This Apron Strings contest submission comes from Aube Giroux, a documentary filmmaker and food blogger, won Saveur magazine’s Best Single Video about preparing rum babas for her late mother’s knitting club friends back in the Gaspereau Valley, Nova Scotia. (congrats Aube!) This story has been condensed from an article she wrote for this year’s spring issue of Edible Toronto magazine — you can see accompanying photos and a video of my dad making maple syrup & me making maple syrup pie on my video cooking blog on the kitchenvignettes blog
Photo Credit: Aube Giroux
Last year I received a bottle of homemade maple syrup from my dad. For several years now, he has been tapping five large maple trees on his property just east of Montreal. He loves to brag about how energy efficient his process is since he evaporates the sap in big pots right on his woodstove, which is chugging away all winter regardless, heating up his whole house. He jokes that it’s the lazy way to do it, since the maple syrup basically makes itself. To get a litre of maple syrup, you need forty litres of sap, so it takes some time for that much water to evaporate, especially when you’re doing it the slow way, like my dad.
This year I joined my dad on his maple syrup-making adventure. He and I have always been close but, since my parents separated soon after I was born, I never actually lived with him until I was 17 years old. Some of my favourite moments during the two years we lived together were the midnight snacks we occasionally shared after he came home from his evening nursing shifts. Often, this consisted of a slice of bread soaked in a bowlful of maple syrup. Of course, we both knew the bread was just a flimsy excuse to guzzle down an otherwise embarrassing amount of syrup. Every now and then, he would buy a maple syrup pie, a traditional Quebec dessert, and we would eat it together.
My dad has always managed to get by on very little and there is a French expression that he has been repeating to me ever since I was a kid. It roughly translates as: It’s hard enough being poor, why make the matter worse by living as though you were. Of course it sounds better in French but the gist is that you don’t need money to enjoy the finer things in life. And my dad has always found a way to surround himself with beautiful things: wild flowers on the kitchen table, sublime choral music on his stereo every morning, an antique dresser salvaged from the side of the road and brought back to life, and other such discarded treasures. This thriftiness, coupled with a wholehearted commitment to the pursuit of beauty and pleasure, was a guiding principle in my family.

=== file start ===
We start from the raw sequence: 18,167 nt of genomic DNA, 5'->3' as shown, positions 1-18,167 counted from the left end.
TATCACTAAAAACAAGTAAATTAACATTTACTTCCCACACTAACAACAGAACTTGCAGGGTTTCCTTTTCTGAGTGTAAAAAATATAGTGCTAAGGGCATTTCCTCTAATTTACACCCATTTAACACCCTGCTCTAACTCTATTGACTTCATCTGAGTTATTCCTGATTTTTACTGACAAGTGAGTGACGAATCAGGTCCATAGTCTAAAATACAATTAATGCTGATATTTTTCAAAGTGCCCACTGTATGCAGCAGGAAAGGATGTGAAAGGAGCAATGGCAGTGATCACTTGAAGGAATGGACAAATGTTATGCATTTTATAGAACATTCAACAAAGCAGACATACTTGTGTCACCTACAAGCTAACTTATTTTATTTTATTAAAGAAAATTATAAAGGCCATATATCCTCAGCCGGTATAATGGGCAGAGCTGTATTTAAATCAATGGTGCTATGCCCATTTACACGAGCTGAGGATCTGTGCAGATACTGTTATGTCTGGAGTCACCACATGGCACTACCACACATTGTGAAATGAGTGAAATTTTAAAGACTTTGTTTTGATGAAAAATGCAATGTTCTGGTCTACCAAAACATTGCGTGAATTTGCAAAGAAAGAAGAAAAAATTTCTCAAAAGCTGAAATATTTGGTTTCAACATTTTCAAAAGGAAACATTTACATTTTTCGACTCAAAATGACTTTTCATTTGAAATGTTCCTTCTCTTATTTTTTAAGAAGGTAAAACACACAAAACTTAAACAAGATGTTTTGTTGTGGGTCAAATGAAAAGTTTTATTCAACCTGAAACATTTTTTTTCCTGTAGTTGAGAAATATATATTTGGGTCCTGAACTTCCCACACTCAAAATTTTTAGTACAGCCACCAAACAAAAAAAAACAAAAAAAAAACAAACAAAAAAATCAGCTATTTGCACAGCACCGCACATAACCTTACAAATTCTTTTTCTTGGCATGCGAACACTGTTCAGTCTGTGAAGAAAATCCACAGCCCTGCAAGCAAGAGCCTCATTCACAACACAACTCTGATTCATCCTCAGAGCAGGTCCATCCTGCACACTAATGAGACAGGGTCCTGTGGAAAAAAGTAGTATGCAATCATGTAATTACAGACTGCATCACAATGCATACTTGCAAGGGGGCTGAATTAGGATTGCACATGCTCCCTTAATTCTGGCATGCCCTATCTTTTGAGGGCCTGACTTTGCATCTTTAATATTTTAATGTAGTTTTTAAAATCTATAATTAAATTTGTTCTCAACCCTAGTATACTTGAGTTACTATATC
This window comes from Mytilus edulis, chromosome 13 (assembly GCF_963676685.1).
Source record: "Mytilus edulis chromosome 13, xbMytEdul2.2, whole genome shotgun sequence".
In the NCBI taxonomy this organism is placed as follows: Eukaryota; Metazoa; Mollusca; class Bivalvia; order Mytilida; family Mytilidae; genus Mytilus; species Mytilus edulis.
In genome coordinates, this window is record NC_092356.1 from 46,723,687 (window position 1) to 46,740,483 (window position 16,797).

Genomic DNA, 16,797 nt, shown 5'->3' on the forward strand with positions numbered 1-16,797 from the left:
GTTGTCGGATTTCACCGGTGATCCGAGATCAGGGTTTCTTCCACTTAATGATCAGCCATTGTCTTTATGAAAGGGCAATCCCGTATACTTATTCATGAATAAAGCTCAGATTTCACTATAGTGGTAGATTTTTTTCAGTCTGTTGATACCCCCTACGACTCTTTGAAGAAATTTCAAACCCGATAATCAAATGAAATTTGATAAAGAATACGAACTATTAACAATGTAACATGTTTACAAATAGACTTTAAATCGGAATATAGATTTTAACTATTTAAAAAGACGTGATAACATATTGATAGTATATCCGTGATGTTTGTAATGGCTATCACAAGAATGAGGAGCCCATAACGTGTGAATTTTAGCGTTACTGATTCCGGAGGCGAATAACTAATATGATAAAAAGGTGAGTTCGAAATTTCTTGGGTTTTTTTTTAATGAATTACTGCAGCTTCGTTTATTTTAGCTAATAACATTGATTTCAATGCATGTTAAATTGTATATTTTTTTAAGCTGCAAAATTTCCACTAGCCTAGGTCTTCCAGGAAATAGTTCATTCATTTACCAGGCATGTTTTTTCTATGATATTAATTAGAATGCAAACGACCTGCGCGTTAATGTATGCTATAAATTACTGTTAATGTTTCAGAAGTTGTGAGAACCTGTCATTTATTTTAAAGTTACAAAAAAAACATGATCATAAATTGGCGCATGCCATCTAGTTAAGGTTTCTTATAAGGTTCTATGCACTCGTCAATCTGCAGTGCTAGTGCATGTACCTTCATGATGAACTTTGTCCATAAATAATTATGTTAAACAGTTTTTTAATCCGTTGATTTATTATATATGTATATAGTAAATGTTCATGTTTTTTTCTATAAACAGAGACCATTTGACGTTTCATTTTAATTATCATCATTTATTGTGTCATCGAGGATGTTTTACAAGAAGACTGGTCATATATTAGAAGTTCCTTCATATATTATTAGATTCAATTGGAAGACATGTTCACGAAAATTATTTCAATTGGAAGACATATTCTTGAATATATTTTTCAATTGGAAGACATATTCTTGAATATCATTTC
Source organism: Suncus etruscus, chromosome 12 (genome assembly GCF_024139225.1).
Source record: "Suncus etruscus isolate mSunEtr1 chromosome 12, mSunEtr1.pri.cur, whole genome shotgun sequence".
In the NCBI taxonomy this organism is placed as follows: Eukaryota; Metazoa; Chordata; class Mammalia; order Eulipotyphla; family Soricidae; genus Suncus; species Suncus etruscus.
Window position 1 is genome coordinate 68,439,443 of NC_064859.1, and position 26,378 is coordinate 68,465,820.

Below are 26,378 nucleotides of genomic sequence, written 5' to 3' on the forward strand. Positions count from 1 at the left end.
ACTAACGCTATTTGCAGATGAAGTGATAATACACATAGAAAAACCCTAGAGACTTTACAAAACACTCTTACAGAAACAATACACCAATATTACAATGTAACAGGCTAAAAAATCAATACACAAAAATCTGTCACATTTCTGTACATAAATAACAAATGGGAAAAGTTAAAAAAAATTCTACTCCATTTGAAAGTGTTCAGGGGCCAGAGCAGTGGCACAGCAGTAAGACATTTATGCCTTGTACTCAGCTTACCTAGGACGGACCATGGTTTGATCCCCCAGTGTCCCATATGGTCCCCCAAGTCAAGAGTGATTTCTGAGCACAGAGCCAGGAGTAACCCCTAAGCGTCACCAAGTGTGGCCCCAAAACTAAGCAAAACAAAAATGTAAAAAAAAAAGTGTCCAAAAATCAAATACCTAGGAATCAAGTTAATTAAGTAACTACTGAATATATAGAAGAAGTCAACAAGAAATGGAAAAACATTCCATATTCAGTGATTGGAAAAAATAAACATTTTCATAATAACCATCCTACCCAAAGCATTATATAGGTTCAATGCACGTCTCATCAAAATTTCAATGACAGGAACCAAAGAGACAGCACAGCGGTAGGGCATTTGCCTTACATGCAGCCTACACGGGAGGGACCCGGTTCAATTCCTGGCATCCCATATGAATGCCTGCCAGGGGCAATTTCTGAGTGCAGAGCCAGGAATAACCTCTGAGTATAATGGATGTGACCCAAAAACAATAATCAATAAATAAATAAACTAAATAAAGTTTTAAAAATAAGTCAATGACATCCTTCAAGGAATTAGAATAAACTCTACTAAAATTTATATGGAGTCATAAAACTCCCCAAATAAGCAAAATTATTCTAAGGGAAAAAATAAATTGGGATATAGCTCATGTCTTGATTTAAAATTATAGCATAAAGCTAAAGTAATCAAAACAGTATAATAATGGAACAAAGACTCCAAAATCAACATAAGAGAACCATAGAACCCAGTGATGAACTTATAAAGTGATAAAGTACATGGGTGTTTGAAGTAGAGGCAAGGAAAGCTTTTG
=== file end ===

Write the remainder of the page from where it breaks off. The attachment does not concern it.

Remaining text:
The most precious moments of my childhood were witnessing my parents’ abilities to cultivate, use, and appreciate the tasty treasures that nature showers upon us. My dad says that maple syrup is a gift from nature, one which we can choose whether or not to accept. In his own words, he thinks it would almost show negligence on his part not to take this gift given that he is surrounded by large sugar maples. Ironically, he lives just up the road from a commercial maple syrup producer and has always had access to all the maple syrup he wants. It’s obvious that the choice to make his own comes from the tremendous enjoyment and satisfaction that he experiences from the process. It reminds me of a quote I’ve noticed floating around on the internet: Happiness is homemade.
Early this spring, I made the trek from downtown Toronto to my dad’s little piece of paradise in the woods, on a quiet, isolated mountaintop near Sainte-Anne-de-la-Rochelle, Quebec. With the birds gossipping away and the wind whispering promises of warmer days ahead, it’s easy to see why he loves this springtime ritual so much. Walking in the woods together, we drank sap straight out of the cold metal buckets. Refreshing and invigorating, the icy liquid jolted us out of our winter sluggishness. After we poured buckets of sap into a big metal pot, we sat back, warmed our toes, and let the woodstove do the rest of the work. The intoxicating smell of maple infiltrated every corner of the house and my dad and I delighted in sampling the sap at each and every step of the way, tasting the flavour and sweetness intensifying as the liquid gradually changed, reduced and thickened into syrup. I recall these wonderful springtime moments shared together whenever I pour maple syrup on my crepes and whenever I make the recipe I’m sharing with you here for maple syrup pie. Merci Papa!
MAPLE SYRUP PIE
1 batch of your favourite pie crust pastry
1 1/2 cups pure maple syrup
1/2 cup butter
1/2 cup whipping (35%) cream
2 tsp all-purpose flour
1/4 tsp salt
2 large eggs
Roll out the dough and place it in a 9-inch pie plate. Place in the refrigerator until the filling is ready.
In a heavy saucepan over medium heat, bring the maple syrup just to a boil. Cook the maple syrup at a gentle bubble, reducing the heat if necessary, for 5 minutes. Remove the pan from the heat and stir in the butter until melted. Stir in the cream. Transfer about 1/2-cup of the mixture to a small bowl; whisk in the flour and salt and then whisk this back into the mixture in the saucepan. Allow to cool slightly. Beat the eggs and whisk them into the mixture in the saucepan. Pour the filling into the pie shell. Bake in a 325 to 350º oven until the centre is golden brown and bubbly, and firm when lightly touched, about 45 minutes.